Wear your poppy proudly

By Geoff Lee

November 10, 2016 12:00 AM

REMEMBER Poppy volunteer Bill Schaefer shows off one of the many donation boxes that the Royal Canadian Legion Branch 39 distributed to businesses for poppy sales.

Poppies and Remembrance Day go hand in hand with sales of poppies funding programs and services for the veterans we remember on Nov. 11.
Poppy sales from the Lloydminster Royal Canadian Legion Branch 39 stay in the community to service local veterans or their spouses and related organizations.
“We probably donate to just about every nursing home, the Lloydminster Health Region Foundation, the Handivan and their new caravan that runs people back and forth to the city for hospital visits,” said Rick Mallet, the legion’s Sergeant-at-arms.
Last year, the legion donated $10,000 to the Lloydminster Handivan Society to purchase their shuttle vehicle.
“We buy a lot of scooters for people, wheelchairs and walkers,” said Mallett.
This year’s poppy campaign expects to raise about $40,000—including the sale of wreaths to local businesses—with the total to be determined.
“We won’t know until our poppy campaign is over,” said Mallett.
The campaign kicked off Oct. 29 with Air Cadet Squadron 186 raising more than $6,000 on the opening weekend, up from last year.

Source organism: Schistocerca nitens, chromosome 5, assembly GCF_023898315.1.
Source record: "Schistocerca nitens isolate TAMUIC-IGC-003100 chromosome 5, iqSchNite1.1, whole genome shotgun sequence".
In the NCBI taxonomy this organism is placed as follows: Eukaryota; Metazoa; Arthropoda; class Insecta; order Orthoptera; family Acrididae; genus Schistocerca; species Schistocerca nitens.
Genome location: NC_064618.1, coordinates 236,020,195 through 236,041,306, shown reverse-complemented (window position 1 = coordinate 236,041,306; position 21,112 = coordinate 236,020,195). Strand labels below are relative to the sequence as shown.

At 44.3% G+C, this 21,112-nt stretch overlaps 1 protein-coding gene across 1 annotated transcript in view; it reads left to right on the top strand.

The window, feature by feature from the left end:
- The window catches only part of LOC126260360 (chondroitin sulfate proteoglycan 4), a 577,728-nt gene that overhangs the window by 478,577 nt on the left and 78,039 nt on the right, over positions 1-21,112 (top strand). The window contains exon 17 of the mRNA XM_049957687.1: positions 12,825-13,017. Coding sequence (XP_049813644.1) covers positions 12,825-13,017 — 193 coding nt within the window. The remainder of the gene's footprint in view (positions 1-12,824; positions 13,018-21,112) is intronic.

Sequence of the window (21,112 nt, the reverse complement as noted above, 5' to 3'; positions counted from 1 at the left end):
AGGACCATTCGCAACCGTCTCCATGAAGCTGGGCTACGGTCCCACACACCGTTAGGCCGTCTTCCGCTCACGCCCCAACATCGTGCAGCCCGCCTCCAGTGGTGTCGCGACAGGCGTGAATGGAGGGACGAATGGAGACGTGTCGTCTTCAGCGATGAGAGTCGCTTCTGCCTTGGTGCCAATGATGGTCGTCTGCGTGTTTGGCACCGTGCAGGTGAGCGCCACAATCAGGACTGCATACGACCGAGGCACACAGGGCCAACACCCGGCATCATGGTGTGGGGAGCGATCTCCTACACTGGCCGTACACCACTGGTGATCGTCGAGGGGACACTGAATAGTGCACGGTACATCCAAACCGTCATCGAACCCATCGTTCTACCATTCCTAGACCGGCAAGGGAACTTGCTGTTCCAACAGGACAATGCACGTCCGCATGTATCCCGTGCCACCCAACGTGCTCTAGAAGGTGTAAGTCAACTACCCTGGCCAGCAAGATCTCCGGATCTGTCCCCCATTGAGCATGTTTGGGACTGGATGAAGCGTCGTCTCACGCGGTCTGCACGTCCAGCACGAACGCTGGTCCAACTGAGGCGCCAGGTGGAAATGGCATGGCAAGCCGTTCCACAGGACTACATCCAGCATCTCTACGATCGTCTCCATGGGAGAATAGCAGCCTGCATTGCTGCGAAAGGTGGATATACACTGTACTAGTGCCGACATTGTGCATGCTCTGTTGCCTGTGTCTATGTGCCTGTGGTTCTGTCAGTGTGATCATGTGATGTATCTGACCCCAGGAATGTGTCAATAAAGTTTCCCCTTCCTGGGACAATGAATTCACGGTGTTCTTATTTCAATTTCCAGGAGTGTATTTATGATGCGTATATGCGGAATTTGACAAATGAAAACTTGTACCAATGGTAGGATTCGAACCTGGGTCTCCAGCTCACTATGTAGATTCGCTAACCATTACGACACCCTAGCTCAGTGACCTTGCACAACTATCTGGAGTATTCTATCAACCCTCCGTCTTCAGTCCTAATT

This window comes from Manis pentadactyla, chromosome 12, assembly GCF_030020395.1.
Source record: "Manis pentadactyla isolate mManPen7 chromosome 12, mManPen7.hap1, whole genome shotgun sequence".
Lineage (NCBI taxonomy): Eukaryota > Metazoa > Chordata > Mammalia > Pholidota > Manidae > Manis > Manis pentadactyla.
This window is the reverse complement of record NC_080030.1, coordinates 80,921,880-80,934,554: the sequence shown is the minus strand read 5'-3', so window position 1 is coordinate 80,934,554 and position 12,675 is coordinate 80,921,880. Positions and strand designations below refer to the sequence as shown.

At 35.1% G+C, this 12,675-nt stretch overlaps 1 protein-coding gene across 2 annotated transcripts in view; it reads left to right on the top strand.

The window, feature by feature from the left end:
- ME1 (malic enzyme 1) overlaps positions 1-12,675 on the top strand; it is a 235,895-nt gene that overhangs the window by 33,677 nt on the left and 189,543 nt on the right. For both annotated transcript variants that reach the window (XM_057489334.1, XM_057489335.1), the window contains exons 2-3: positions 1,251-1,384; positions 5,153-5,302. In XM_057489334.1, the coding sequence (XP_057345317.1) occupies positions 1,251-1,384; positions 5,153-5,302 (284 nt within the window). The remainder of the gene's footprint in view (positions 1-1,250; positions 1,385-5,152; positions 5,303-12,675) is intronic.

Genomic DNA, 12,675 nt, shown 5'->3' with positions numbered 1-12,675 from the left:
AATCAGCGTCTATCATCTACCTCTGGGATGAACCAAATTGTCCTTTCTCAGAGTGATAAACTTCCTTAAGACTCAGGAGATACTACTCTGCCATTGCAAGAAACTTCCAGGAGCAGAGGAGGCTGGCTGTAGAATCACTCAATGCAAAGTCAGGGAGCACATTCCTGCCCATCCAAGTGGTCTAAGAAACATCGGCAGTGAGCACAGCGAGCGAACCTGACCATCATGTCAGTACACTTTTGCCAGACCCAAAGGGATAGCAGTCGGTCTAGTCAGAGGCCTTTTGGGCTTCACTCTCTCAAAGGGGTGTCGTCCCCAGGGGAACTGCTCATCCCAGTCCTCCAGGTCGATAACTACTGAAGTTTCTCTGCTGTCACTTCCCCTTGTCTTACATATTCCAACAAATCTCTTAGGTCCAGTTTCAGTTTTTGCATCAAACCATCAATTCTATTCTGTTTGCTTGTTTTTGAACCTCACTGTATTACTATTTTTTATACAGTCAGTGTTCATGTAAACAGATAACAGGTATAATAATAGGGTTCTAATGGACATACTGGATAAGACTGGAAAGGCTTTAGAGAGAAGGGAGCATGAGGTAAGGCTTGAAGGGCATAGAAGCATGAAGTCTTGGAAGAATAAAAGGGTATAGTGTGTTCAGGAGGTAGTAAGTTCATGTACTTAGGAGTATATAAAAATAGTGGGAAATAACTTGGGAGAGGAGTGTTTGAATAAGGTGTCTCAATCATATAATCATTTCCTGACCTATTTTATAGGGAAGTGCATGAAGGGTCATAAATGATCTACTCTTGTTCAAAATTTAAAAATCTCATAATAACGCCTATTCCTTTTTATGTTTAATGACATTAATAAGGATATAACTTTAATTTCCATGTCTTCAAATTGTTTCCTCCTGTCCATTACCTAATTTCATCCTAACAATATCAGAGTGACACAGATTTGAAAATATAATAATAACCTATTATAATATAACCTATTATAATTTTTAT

Despite the good start, Mallett said he thinks this year’s total could be down.
“I think the economy has got a lot to do with it,” he said, noting it’s got nothing to do with declining membership in the legion across Canada.
“This is money from the community which goes back to the community—if the community doesn’t have it to give, it’s hard to give back.”
Mallett also pointed to the fact some food service businesses don’t allow poppies to be sold, fearing pins could fall into food or harm a customer.
He said boxes offering paper stickers as a replacement, don’t get anywhere near the donations that poppies do.
There have not been any thefts of poppy donation boxes this year up to Nov. 9, but Mallet said, “We won’t know for sure until we pick them all up at the end of week.”
To prevent theft, volunteers pick up most of the 200 or so boxes distributed throughout the city, two or three times a week and replenish supplies.
Mallett said the legion has no idea how much most people donate and they don’t care if it’s a quarter or a toonie or more.
“If you can’t afford one, just take one—as long as you wear it proudly that’s all we worry about,” he said.
This year, the legion’s Dominion Convention approved three new organizations that poppy sales can help fund including a program called Power in Me for veterans with PTSD.
“They teach a very strong course to encourage people to cope with PTSD and intermingle with people,” said Mallett.
A second program, Leave the Streets Behind, ensures that every veteran who is homeless or near homeless finds the help they need.
The legion also supports Paws for Veterans, a service dog program.
Last year, branch 39 donated $25,000 for a dog and the training that goes with it.
While it’s been more 70 years since the Second World War, Mallett, says the meaning of a poppy hasn’t changed much with the passage of time and the many international conflicts that Canadian Armed Forces have been involved in including peace keeping roles.
“You wear a poppy in remembrance of your veterans for what they did for our country,” said Mallett who instructed wear a poppy should be worn.
“It should be worn over your heart.”

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